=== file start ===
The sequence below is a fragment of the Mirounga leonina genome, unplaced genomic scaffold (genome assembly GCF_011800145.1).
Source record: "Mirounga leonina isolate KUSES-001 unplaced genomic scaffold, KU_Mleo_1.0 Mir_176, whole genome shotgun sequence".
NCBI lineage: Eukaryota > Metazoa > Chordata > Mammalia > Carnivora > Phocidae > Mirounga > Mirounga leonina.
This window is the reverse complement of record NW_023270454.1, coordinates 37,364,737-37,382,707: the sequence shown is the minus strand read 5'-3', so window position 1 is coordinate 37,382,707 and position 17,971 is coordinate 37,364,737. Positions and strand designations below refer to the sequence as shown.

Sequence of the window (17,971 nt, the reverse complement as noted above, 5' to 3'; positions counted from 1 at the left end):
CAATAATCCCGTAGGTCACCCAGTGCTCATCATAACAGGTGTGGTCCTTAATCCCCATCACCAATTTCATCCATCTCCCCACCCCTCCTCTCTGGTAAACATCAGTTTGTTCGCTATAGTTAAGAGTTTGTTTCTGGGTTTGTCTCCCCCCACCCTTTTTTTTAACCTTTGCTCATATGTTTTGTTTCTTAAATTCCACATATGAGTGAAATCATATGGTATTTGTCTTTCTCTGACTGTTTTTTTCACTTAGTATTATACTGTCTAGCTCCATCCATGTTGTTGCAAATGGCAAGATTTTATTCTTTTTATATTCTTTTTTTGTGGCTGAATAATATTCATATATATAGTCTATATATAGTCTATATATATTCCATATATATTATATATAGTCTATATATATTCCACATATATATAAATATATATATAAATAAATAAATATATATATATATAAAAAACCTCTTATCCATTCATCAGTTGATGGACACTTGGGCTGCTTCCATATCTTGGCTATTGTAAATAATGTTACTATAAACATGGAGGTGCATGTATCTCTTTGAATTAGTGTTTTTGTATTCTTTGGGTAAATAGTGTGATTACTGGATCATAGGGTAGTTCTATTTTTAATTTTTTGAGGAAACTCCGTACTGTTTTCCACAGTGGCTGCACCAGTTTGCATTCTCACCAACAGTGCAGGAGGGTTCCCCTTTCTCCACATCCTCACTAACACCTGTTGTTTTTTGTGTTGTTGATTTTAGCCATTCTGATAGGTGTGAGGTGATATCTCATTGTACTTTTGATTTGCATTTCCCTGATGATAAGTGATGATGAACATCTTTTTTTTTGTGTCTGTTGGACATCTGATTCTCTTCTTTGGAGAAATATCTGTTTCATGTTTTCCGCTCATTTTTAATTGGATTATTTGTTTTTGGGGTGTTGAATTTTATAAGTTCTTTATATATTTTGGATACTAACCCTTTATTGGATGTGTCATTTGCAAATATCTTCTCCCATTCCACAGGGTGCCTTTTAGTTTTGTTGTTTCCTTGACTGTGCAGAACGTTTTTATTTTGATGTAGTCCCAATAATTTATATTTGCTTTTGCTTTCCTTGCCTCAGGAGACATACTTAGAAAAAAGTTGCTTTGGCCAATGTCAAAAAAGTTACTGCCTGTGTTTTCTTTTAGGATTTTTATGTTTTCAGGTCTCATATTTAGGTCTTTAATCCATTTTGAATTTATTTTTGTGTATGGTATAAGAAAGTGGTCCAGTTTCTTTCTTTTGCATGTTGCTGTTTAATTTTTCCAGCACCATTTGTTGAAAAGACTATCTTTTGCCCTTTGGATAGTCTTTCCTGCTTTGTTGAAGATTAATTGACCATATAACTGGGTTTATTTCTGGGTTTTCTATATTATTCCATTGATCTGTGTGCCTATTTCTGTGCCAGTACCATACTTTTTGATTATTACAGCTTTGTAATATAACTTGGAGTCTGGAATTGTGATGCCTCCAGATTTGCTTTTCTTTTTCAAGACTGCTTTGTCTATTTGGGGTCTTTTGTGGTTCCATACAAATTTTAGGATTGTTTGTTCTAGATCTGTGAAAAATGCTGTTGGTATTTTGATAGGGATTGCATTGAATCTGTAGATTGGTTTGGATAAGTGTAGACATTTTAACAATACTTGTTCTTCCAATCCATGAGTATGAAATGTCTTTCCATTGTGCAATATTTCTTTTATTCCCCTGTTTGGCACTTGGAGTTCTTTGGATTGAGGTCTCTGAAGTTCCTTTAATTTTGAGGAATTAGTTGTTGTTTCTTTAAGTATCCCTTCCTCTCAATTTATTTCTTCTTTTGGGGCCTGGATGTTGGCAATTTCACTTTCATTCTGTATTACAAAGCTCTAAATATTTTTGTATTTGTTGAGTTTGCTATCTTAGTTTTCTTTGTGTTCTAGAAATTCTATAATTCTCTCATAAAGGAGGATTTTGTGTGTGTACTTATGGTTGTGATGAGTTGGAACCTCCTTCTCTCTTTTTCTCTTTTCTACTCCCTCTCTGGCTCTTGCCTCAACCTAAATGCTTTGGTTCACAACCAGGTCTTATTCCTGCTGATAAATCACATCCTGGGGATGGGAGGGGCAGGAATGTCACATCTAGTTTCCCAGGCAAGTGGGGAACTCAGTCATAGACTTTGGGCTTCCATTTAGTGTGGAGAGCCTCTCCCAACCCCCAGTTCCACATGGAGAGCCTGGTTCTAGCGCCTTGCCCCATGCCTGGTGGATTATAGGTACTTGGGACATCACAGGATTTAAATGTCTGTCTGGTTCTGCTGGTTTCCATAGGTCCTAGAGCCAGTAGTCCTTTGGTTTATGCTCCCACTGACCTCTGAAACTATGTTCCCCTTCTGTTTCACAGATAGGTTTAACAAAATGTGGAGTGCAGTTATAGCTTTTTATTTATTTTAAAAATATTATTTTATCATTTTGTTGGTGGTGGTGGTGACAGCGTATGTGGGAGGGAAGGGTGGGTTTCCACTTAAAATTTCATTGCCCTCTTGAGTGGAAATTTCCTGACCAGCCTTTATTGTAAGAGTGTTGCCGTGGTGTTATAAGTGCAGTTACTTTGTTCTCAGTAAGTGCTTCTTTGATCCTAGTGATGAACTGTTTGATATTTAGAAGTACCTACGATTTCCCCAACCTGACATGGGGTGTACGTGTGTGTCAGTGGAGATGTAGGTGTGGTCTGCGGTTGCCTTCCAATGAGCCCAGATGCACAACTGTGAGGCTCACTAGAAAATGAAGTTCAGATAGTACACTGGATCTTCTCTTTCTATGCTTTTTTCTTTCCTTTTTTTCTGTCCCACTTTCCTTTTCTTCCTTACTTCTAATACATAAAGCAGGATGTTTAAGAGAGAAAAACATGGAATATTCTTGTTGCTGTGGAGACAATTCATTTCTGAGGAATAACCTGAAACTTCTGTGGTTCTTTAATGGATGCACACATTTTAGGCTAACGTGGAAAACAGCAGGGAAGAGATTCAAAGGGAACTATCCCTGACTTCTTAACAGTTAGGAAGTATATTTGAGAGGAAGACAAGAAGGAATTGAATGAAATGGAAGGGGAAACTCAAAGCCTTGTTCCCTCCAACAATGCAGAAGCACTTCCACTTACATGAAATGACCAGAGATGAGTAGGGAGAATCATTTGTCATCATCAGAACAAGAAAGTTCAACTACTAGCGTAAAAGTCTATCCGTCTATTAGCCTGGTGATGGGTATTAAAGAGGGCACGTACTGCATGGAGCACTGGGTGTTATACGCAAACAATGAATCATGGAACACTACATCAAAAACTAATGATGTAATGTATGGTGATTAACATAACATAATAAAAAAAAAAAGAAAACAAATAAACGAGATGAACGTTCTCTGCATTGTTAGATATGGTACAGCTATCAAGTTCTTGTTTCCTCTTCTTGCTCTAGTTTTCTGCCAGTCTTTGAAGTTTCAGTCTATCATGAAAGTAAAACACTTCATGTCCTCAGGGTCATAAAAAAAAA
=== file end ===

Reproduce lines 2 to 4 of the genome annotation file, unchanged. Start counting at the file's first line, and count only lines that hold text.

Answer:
Source record: "Mirounga leonina isolate KUSES-001 unplaced genomic scaffold, KU_Mleo_1.0 Mir_176, whole genome shotgun sequence".
NCBI lineage: Eukaryota > Metazoa > Chordata > Mammalia > Carnivora > Phocidae > Mirounga > Mirounga leonina.
This window is the reverse complement of record NW_023270454.1, coordinates 37,364,737-37,382,707: the sequence shown is the minus strand read 5'-3', so window position 1 is coordinate 37,382,707 and position 17,971 is coordinate 37,364,737. Positions and strand designations below refer to the sequence as shown.